Looking for a chocolate substitute that is appropriate for dogs? Most of us are aware that chocolate is not safe for our dogs, but when Valentine's Day or other festivity involving chocolate like Easter or Halloween is around the corner, countless veterinarian offices get loads of phone calls about dogs who have eaten chocolate.
Sometimes, no matter how hard dog owners try, dogs somehow manage to get into that box of chocolates left unattended on the counter or that chocolate bar left in a purse.
In some other unfortunate incidents, dog owners simply aren't aware of the dangers chocolate may pose to their dogs. They may assume it's fine if their dog gobbles up some chocolate, only to find out later their dog is sick.
Many dog owners admit to regret the fact that they cannot share chocolate with their dogs, but recently many doggy bakeries have been using a chocolate substitute so dog owners can share their love with their pooches.
So today's trivia question is:
What ingredient is often used as a chocolate substitute for dogs?
A Peanut butter
B Liver pate'
The answer is:
If you answered A, peanut butter, your dog may sure like peanut butter, but it's really not vaguely much similar to chocolate is it? To look like chocolate, it would need a makeover of some type to turn brown and chocolaty.
While many people use peanut butter as an ingredient when they bake their dog treats, consider that not all peanut butter is safe for dogs. In our article "is peanut butter bad for dogs?" we provide some details about some types of peanut butter to avoid.
If you answered B, liver pate', sure its color is getting closer to chocolate-like, but it's still not there. While your dog will likely lick his chops and wolf it down given the opportunity, let's face it, the flavor of liver pate' is a far cry from chocolate.
Even if you could afford giving your dog liver pate' consider that it may have some added ingredients that might not really be healthy for dogs.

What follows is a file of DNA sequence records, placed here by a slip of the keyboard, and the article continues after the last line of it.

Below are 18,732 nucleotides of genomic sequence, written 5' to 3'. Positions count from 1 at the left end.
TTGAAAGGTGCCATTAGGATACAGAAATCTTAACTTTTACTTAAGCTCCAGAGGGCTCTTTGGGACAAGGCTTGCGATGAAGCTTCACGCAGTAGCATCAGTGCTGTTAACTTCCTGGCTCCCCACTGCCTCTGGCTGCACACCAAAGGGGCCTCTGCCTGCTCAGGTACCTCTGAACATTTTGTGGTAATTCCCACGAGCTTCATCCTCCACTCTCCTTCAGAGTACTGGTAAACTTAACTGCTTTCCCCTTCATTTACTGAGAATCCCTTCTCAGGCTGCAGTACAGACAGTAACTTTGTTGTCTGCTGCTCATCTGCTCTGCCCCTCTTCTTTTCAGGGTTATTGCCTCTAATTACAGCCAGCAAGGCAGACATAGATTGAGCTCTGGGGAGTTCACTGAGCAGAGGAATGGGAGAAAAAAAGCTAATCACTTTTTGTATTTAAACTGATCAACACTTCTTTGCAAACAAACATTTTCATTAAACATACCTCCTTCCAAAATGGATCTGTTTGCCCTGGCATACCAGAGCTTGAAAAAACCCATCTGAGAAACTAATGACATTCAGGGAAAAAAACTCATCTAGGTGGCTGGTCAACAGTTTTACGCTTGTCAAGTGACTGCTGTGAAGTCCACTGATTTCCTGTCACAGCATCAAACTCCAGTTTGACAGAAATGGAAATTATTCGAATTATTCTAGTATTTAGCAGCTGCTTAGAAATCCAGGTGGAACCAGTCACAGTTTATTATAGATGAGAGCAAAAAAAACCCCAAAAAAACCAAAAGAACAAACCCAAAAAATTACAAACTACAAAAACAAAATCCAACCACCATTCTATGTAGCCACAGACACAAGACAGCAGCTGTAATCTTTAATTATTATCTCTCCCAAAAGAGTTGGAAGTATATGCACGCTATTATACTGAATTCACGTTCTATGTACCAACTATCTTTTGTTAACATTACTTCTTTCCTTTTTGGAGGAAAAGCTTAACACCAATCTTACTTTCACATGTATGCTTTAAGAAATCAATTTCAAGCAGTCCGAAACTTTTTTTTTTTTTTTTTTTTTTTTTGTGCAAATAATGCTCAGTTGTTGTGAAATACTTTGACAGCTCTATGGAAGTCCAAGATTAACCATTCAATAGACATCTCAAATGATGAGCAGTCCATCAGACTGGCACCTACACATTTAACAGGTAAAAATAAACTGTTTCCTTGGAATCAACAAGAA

If you answered C, applesauce, consider that many dog owners use applesauce to make dog treats, but comparing it to chocolate is sort of like comparing apples and oranges.
So the correct answer is D, carob!
Safe Chocolate Substitute for Dogs
Carob has been used as a chocolate substitute for humans for some time already, so it's not surprising if it's now being also used in dog treats.
The carob tree, Ceratonia siliqua, produces special pods which are naturally sweet and somewhat resemble the taste of chocolate but without the harmful theobromine.
The ASPCA Poison Control website lists carob as non-toxic to dogs, non-toxic to cats and non-toxic to horses. As a plus, carob is packed with bonus nutrients like vitamins and minerals.
While your refined palate may notice a difference between the flavor of carob and chocolate, most dogs will love carob treats which is why more and more dog bakeries are adding carob powder and carob chips in their cookies.
If you ever felt sorry that your dog couldn't enjoy a warm, freshly baked chocolate chip cookie with you, you may be happy to bake your dog a batch of yummy "carob chip cookies" instead!
Christina Gerling, technician at Eagle Animal Hospital in Chester Spring PA, suggests incorporating carob chips into homemade dog biscuits or melting the chips so the carob can be drizzled on the top of your pet's favorite safe treats or even over banana slices.
And if you are not too eager to bake, you can likely find some great dog cookies dipped in carob or some tasty carob chip cookies or carob/peanut butter sandwich cookies as those made by Three Dog Bakery.
Is your pup's birthday coming up? You can even order a "pup-tastic" carob-based birthday cake at your local dog bakery.
ASPCA Poison Control: Carob